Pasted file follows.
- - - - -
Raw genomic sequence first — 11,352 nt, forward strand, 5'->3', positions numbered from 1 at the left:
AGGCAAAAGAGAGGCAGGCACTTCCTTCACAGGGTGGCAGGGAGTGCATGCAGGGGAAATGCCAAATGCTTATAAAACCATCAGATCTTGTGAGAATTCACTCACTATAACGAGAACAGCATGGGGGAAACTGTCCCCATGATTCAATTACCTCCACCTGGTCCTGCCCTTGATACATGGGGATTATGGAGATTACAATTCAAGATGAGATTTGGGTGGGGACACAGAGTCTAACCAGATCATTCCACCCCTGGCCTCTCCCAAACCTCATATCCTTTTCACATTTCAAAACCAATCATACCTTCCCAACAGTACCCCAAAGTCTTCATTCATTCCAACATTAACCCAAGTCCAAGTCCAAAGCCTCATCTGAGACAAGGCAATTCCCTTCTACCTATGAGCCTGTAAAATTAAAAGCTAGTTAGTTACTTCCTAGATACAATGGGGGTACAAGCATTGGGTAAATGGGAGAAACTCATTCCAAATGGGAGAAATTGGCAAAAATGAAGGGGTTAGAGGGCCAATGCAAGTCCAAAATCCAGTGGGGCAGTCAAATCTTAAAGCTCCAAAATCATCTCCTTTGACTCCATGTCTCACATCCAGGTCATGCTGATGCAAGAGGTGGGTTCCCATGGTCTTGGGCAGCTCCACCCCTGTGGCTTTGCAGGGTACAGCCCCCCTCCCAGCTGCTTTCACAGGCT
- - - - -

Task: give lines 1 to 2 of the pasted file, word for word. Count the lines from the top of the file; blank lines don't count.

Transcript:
Raw genomic sequence first — 11,352 nt, forward strand, 5'->3', positions numbered from 1 at the left:
AGGCAAAAGAGAGGCAGGCACTTCCTTCACAGGGTGGCAGGGAGTGCATGCAGGGGAAATGCCAAATGCTTATAAAACCATCAGATCTTGTGAGAATTCACTCACTATAACGAGAACAGCATGGGGGAAACTGTCCCCATGATTCAATTACCTCCACCTGGTCCTGCCCTTGATACATGGGGATTATGGAGATTACAATTCAAGATGAGATTTGGGTGGGGACACAGAGTCTAACCAGATCATTCCACCCCTGGCCTCTCCCAAACCTCATATCCTTTTCACATTTCAAAACCAATCATACCTTCCCAACAGTACCCCAAAGTCTTCATTCATTCCAACATTAACCCAAGTCCAAGTCCAAAGCCTCATCTGAGACAAGGCAATTCCCTTCTACCTATGAGCCTGTAAAATTAAAAGCTAGTTAGTTACTTCCTAGATACAATGGGGGTACAAGCATTGGGTAAATGGGAGAAACTCATTCCAAATGGGAGAAATTGGCAAAAATGAAGGGGTTAGAGGGCCAATGCAAGTCCAAAATCCAGTGGGGCAGTCAAATCTTAAAGCTCCAAAATCATCTCCTTTGACTCCATGTCTCACATCCAGGTCATGCTGATGCAAGAGGTGGGTTCCCATGGTCTTGGGCAGCTCCACCCCTGTGGCTTTGCAGGGTACAGCCCCCCTCCCAGCTGCTTTCACAGGCT